execution. He read a statement from Tamika Collins' family, part of which said,
"[Melson] feels that he should not suffer a little pain... what does he think
those three people felt?... I see no feeling for anyone but himself."

A cousin of Tamika Collins also wrote a statement. It said, "The day has
finally arrived... it does not change the acts he so violently carried out."
The cousin, whose name was not given, also said of Collins' late father, "This
was a day he waited for."

Collins mother and two sisters witnessed the execution.

No family members of Melson were present.

Dunn said he was not aware of any other executions planned, but the Department
of Corrections has supplies of the lethal drugs if necessary.

Melson was officially pronounced dead at 10:27 p.m. When asked if he had any
last words, Melson shook his head "no." His hands were shaking before the
execution began at approximately 9:59 p.m.

For approximately 7 minutes, Melson appeared to have slightly labored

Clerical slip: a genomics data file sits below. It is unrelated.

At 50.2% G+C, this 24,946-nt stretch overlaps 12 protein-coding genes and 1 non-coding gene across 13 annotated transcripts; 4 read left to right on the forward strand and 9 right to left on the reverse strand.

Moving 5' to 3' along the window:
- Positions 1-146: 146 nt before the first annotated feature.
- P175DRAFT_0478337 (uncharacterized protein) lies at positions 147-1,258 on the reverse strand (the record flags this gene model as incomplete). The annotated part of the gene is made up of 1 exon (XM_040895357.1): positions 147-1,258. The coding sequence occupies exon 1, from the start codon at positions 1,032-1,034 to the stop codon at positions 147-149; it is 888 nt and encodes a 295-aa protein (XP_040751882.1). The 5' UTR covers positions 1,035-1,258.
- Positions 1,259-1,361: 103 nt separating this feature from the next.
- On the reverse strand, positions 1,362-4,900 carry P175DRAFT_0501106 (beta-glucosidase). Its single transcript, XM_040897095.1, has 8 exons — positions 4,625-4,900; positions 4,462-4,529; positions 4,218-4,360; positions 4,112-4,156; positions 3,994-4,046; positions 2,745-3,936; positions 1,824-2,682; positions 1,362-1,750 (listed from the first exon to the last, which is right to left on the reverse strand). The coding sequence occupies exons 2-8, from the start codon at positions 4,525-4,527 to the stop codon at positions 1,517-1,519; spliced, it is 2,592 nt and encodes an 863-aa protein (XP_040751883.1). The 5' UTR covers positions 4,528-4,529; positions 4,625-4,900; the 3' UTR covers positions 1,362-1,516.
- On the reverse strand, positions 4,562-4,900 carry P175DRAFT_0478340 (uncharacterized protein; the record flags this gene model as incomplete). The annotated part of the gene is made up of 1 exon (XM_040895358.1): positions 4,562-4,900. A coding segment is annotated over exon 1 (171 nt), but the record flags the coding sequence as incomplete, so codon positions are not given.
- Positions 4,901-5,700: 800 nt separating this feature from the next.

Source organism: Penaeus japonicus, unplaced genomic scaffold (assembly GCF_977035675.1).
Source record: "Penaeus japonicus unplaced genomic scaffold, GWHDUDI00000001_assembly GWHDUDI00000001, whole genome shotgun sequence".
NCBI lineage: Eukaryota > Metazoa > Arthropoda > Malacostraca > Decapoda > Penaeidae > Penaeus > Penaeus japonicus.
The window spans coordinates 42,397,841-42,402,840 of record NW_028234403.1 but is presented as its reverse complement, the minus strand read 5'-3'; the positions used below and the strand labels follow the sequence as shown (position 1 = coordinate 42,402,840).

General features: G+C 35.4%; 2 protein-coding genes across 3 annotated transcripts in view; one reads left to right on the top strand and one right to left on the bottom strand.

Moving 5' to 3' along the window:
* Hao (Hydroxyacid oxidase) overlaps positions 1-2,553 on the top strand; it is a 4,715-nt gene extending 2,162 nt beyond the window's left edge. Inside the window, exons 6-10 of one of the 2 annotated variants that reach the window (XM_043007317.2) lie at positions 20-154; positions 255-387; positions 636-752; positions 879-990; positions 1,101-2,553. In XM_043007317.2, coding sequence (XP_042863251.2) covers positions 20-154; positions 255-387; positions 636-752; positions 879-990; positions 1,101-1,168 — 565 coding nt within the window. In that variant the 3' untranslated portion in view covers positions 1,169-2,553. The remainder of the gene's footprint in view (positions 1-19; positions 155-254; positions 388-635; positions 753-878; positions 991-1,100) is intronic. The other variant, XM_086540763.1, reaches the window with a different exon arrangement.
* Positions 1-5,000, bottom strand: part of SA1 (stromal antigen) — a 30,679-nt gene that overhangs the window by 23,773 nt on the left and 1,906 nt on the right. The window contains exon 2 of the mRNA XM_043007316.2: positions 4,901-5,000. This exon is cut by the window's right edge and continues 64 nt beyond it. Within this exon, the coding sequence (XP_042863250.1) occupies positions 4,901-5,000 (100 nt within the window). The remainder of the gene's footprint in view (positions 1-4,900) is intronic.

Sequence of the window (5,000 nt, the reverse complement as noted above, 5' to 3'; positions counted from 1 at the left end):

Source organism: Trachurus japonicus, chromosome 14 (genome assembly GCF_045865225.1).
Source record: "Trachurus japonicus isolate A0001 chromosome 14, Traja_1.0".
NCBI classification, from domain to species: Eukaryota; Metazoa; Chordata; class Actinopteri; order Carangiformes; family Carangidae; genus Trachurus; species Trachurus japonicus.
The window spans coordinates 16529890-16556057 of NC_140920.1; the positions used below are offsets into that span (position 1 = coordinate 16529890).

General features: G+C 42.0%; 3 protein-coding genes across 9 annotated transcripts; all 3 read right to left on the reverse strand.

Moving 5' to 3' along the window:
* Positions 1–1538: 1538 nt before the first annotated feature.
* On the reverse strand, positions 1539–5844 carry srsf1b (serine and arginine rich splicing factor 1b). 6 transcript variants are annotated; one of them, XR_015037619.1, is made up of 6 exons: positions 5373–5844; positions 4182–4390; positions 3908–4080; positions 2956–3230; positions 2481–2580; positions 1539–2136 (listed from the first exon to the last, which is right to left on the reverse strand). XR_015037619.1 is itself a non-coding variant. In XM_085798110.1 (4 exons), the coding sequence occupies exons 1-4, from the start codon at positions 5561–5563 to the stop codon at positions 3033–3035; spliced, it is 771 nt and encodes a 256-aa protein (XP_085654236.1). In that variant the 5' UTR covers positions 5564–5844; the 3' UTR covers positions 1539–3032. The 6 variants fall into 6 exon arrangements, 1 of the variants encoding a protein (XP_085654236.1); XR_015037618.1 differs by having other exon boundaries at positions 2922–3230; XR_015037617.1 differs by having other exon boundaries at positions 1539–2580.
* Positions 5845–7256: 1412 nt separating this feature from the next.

breathing. His breathing then slowed, and he did not respond to a consciousness
check by a corrections officer before the 2nd 2 drugs in the 3-drug execution
method-- which stop the heart and breathing-- were administered.

Alabama Attorney General Steve Marshall released the following statement
Thursday night after Melson's execution: "Robert Melson's decades-long
avoidance of justice is over. For 23 years, the families of the three young
people whose lives he took, as well as a survivor, have waited for closure and
healing. That process can finally begin tonight."

Melson becomes the 2nd condemned inmate to be put to death this year in
Alabama and the 60th overall since the state resumed capital punishment in
1983.

Melson becomes the 13th condemned inmate to be put to death this year in the
USA and the 1455th overall since the nation resumed executions on
January 17, 1977.

(sources: al.com & Rick Halperin)